Some killers are born. Some killers are made. And sometimes the origin of desire for homicide is lost in the tangle of roots that make an ugly childhood and a dangerous youth, so that no one may ever know if the urge was inbred or induced.
He lifts the body from the back of the Blazer like a roll of old carpet to be discarded. The soles of his boots scuff against the blacktop of the parking area, then fall nearly silent on the dead grass and hard ground. The night is balmy for November in Minneapolis. A swirling wind tosses fallen leaves. The bare branches of the trees rattle together like bags of bones.
He knows he falls into the last category of killers. He has spent many hours, days, months, years studying his compulsion and its point of origin. He knows what he is, and he embraces that truth. He has never known guilt or remorse. He believes conscience, rules, laws, serve the individual no practical purpose, and only limit human possibilities.
"Man enters into the ethical world through fear and not through love."
--Paul Ricoeur, Symbolism of Evil.
His True Self adheres only to his own code: domination, manipulation, control.
A broken shard of moon glares down on the scene, its light faint beneath the web of limbs. He arranges the body to his satisfaction and traces two intersecting X's over the left upper chest. With a sense of ceremony, he pours the accelerant. Anointing the dead. Symbolism of evil. His True Self embraces the concept of evil as power. Fuel for the internal fire.
"Ashes to ashes."
The sounds are ordered and specific, magnified by his excitement. The scrape of the match against the friction strip, the pop as it bursts with flame, the whoosh of the fire as it comes alive and consumes. As the fire burns, his memory replays the earlier sounds of pain and fear. He recalls the tremor in her voice as she pleaded for her life, the unique pitch and quality of each cry as he tortured her. The exquisite music of life and death.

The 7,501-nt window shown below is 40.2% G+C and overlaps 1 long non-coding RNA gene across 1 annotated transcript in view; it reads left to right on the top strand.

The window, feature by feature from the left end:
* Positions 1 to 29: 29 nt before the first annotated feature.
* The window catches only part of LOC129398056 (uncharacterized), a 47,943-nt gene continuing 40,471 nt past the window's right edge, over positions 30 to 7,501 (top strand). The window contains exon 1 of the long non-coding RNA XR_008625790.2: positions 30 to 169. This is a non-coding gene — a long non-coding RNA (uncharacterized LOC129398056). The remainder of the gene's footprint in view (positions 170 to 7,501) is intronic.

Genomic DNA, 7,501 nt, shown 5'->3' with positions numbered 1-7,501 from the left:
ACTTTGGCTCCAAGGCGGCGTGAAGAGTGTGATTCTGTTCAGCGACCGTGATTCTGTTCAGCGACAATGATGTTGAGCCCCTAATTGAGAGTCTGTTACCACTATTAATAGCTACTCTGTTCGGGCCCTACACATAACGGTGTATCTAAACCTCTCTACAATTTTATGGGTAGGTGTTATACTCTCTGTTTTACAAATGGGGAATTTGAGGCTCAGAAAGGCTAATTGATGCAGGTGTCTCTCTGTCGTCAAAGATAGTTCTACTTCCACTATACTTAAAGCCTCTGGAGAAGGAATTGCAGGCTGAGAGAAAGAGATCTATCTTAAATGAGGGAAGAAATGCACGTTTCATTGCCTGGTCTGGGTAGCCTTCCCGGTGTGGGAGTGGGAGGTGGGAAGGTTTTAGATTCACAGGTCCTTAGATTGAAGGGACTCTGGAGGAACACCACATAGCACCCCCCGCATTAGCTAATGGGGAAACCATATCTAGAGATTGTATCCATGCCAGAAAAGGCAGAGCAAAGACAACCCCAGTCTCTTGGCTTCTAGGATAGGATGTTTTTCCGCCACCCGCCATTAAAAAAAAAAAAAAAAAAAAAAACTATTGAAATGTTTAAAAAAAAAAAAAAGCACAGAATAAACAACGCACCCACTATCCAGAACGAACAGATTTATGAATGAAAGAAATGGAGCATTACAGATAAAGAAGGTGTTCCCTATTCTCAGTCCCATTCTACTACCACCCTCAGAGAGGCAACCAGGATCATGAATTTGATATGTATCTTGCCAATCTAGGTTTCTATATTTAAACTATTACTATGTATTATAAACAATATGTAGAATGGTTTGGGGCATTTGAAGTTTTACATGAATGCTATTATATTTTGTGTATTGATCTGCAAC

For one fine moment he allows himself to admire the drama of the tableau. He allows himself to feel the heat of the flames caress his face like tongues of desire. He closes his eyes and listens to the sizzle and hiss, breathes deep the smell of roasting flesh.
Elated, excited, aroused, he takes his erection out of his pants and strokes himself hard. He brings himself nearly to climax, but is careful not to ejaculate. Save it for later, when he can celebrate fully.
His goal is in sight. He has a plan, meticulously thought out, to be executed with perfection. His name will live in infamy with all the great ones--Bundy, Kemper, the Boston Strangler, the Green River Killer. The press here has already given him a name: the Cremator.
It makes him smile. It makes him proud. He lights another match and holds it just in front of him, studying the flame, loving the sinuous, sensuous undulation of it. He brings it closer to his face, opens his mouth, and eats it.
Then he turns and walks away. Already thinking of next time.
The sight burned its impression into the depths of her memory, into the backs of her eyeballs so that she could see it when she blinked against the tears. The body twisting in slow agony against its horrible fate. Orange flame a backdrop for the nightmare image.
She ran, her lungs burning, her legs burning, her eyes burning, her throat burning. In one abstract corner of her mind, she was the corpse. Maybe this was what death was like. Maybe it was her body roasting, and this consciousness was her soul trying to escape the fires of hell. She had been told repeatedly that was where she would end up.
In the near distance she could hear a siren and see the weird flash of blue and red lights against the night. She ran for the street, sobbing, stumbling. Her right knee hit the frozen ground, but she forced her feet to keep moving.
Run run run run run run--
The cruiser still rocked at the curb. The door was open. The cop was on the boulevard, gun drawn and pointed straight at her.
"Help me!" The words rasped in her throat.
"Help me!" she gasped, tears blurring her vision.
Her legs buckled beneath the weight of her body and the weight of her fear and the weight of her heart that was pounding like some huge swollen thing in her chest.
The cop was beside her in an instant, holstering his weapon and dropping to his knees to help. Must be a rookie, she thought dimly. She knew fourteen-year-old kids with better street instincts. She could have gotten his weapon. If she'd had a knife, she could have raised herself up and stabbed him.
He pulled her up into a sitting position with a hand on either shoulder. Sirens wailed in the distance.
"What happened? Are you all right?" he demanded. He had a face like an angel.
"I saw him," she said, breathless, shaking, bile pushing up the back of her throat. "I was there. Oh--Jesus. Oh--shit. I saw him!"